As Flinders points out, the task confronting the current generation of politicians is all the more difficult, since the evidence suggests that it will be their job to manage decline. Crick was writing in an age of abundance when it was taken for granted that the citizens of western states were entitled to an ever-increasing standard of living. All the signs are that the era of abundance is drawing to a close. It will be the job of politicians in a mature democracy to confront their citizens gently with the consequences of decline. Failure to do so risks eventual meltdown. The big question is whether our political system is capable of giving space to any mainstream politician or political party that tells them what they don’t want to hear. Thus far, the signs are not encouraging.

“I want to provoke a very loud debate about the need to revitalise politics by recruiting politicians with the nerve and confidence to make tough decisions,” writes Flinders. We need, he says, to replace the politics of fear with the politics of optimism. Admirable sentiments – but how realistic in an age of relentless cynicism?

Flinders, like Crick, offers an optimistic view of politics as a “great and civilising human activity”. To be sure, it is sometimes messy and muddled but it is, in essence, an honourable profession that exists to reconcile peacefully competing demands and guarantee the boundaries of civilised life and that, contrary to what is often alleged, has enjoyed a fair measure of success.

This is a brave effort. It is lucid, learned and occasionally repetitive but, unusually for a book by an academic, jargon-free. Above all, Flinders’s message is one that cannot be too often restated.

Chris Mullin’s third and final volume of diaries, “A Walk-On Part”, will be published in paperback by Profile Books on 7 June


This article first appeared in the 21 May 2012 issue of the New Statesman, European crisis

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Shell-shock symphony: Berg’s Wozzeck – opera’s take on post-traumatic stress disorder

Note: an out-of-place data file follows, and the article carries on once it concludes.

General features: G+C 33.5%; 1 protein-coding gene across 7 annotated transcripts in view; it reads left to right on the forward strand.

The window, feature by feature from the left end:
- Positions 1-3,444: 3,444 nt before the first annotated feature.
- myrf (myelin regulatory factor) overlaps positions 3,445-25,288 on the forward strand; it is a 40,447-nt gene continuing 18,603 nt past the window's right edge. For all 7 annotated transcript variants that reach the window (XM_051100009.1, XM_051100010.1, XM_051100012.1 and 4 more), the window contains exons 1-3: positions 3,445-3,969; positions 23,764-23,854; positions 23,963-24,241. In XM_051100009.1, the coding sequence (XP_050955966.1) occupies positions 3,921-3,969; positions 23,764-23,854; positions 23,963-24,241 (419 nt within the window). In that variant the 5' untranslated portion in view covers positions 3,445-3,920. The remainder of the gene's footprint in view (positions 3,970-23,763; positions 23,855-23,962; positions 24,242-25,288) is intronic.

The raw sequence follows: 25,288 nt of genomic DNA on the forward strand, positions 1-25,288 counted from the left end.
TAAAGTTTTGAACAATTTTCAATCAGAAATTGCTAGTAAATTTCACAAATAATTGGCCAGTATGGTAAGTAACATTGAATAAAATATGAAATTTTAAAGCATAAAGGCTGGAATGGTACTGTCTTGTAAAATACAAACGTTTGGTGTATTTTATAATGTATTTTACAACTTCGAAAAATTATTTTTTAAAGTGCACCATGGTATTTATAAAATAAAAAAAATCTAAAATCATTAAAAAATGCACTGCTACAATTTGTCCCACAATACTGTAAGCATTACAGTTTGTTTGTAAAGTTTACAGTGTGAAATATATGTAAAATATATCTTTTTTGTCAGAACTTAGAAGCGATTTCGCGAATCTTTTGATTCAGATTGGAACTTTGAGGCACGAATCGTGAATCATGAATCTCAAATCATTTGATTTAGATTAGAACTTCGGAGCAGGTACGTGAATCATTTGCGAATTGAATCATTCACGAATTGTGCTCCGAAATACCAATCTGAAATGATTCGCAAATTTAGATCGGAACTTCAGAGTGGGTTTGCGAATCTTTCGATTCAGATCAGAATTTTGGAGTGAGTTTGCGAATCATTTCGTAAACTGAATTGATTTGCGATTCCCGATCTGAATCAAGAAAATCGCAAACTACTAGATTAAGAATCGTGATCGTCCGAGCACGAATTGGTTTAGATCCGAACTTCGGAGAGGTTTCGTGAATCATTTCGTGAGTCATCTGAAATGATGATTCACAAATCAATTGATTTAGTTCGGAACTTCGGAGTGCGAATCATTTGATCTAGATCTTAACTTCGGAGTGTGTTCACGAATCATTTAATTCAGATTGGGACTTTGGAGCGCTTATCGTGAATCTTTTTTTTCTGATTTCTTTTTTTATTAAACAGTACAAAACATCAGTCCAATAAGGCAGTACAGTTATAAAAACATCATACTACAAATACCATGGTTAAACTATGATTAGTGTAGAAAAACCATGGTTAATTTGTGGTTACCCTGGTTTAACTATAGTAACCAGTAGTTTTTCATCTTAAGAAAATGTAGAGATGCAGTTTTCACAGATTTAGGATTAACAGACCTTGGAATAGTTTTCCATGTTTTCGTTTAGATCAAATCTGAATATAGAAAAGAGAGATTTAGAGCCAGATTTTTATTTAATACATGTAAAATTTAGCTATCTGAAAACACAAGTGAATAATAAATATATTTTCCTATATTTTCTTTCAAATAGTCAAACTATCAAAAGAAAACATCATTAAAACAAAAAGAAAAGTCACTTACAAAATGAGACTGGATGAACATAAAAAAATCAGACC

Begun in 1914 and premiered in 1925, Wozzeck has class struggle, poverty and mental health problems as its principal subjects.

When I was 12 years old, I made a devastating discovery. The arias from my favourite operas – Rigoletto, Turandot, The Barber of Seville – which I played over and over again, winding and rewinding the cassettes ­until they ceased to work, did not ­necessarily have words that matched the beauty of the music. Intense study of a book I had received for Christmas called Stories from Opera taught me that although some of the soaring melodies I adored carried words about love, death, horror and tragedy, other lyrics, in translation, proved to be people agreeing where to meet later, or misremembering each other’s names.

This crushing disappointment came to mind again recently while I was listening to an edition of Radio 3’s Building a Library, a segment of its regular Saturday-morning CD review, in which new releases are compared and contrasted with archive recordings to find the best listening experience. The reviewer Gillian Moore was surveying the available recordings of Alban Berg’s Wozzeck. She gave credit to several English-language recordings for the clarity they offer newcomers to this work, but eventually concluded that she must recommend a version using the original German, because there were crucial aural elements that could not be reproduced without it.